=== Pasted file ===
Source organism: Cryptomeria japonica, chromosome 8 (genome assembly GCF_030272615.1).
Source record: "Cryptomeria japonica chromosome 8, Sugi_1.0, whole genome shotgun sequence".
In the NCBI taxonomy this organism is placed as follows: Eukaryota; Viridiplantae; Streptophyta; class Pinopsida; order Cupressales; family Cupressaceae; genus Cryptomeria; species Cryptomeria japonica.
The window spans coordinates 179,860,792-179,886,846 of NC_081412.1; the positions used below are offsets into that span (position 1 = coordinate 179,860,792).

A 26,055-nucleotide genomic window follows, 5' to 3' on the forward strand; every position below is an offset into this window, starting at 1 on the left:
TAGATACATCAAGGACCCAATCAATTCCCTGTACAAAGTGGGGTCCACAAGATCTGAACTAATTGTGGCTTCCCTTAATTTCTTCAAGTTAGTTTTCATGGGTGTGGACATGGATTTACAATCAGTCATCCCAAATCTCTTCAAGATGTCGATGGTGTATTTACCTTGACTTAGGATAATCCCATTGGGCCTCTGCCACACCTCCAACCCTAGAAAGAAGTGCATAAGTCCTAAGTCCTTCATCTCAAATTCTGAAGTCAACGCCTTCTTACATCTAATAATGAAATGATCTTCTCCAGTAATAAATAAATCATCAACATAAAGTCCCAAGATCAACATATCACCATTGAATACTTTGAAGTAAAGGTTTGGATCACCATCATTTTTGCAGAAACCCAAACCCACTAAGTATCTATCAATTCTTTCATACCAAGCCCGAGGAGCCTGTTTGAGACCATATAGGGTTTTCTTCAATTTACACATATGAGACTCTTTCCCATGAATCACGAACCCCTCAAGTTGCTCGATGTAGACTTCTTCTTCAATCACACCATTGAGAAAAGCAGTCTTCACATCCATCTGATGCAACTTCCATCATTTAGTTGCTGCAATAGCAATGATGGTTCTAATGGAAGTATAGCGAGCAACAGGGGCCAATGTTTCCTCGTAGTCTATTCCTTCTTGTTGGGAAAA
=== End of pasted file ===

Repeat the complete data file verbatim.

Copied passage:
Source organism: Cryptomeria japonica, chromosome 8 (genome assembly GCF_030272615.1).
Source record: "Cryptomeria japonica chromosome 8, Sugi_1.0, whole genome shotgun sequence".
In the NCBI taxonomy this organism is placed as follows: Eukaryota; Viridiplantae; Streptophyta; class Pinopsida; order Cupressales; family Cupressaceae; genus Cryptomeria; species Cryptomeria japonica.
The window spans coordinates 179,860,792-179,886,846 of NC_081412.1; the positions used below are offsets into that span (position 1 = coordinate 179,860,792).

A 26,055-nucleotide genomic window follows, 5' to 3' on the forward strand; every position below is an offset into this window, starting at 1 on the left:
TAGATACATCAAGGACCCAATCAATTCCCTGTACAAAGTGGGGTCCACAAGATCTGAACTAATTGTGGCTTCCCTTAATTTCTTCAAGTTAGTTTTCATGGGTGTGGACATGGATTTACAATCAGTCATCCCAAATCTCTTCAAGATGTCGATGGTGTATTTACCTTGACTTAGGATAATCCCATTGGGCCTCTGCCACACCTCCAACCCTAGAAAGAAGTGCATAAGTCCTAAGTCCTTCATCTCAAATTCTGAAGTCAACGCCTTCTTACATCTAATAATGAAATGATCTTCTCCAGTAATAAATAAATCATCAACATAAAGTCCCAAGATCAACATATCACCATTGAATACTTTGAAGTAAAGGTTTGGATCACCATCATTTTTGCAGAAACCCAAACCCACTAAGTATCTATCAATTCTTTCATACCAAGCCCGAGGAGCCTGTTTGAGACCATATAGGGTTTTCTTCAATTTACACATATGAGACTCTTTCCCATGAATCACGAACCCCTCAAGTTGCTCGATGTAGACTTCTTCTTCAATCACACCATTGAGAAAAGCAGTCTTCACATCCATCTGATGCAACTTCCATCATTTAGTTGCTGCAATAGCAATGATGGTTCTAATGGAAGTATAGCGAGCAACAGGGGCCAATGTTTCCTCGTAGTCTATTCCTTCTTGTTGGGAAAA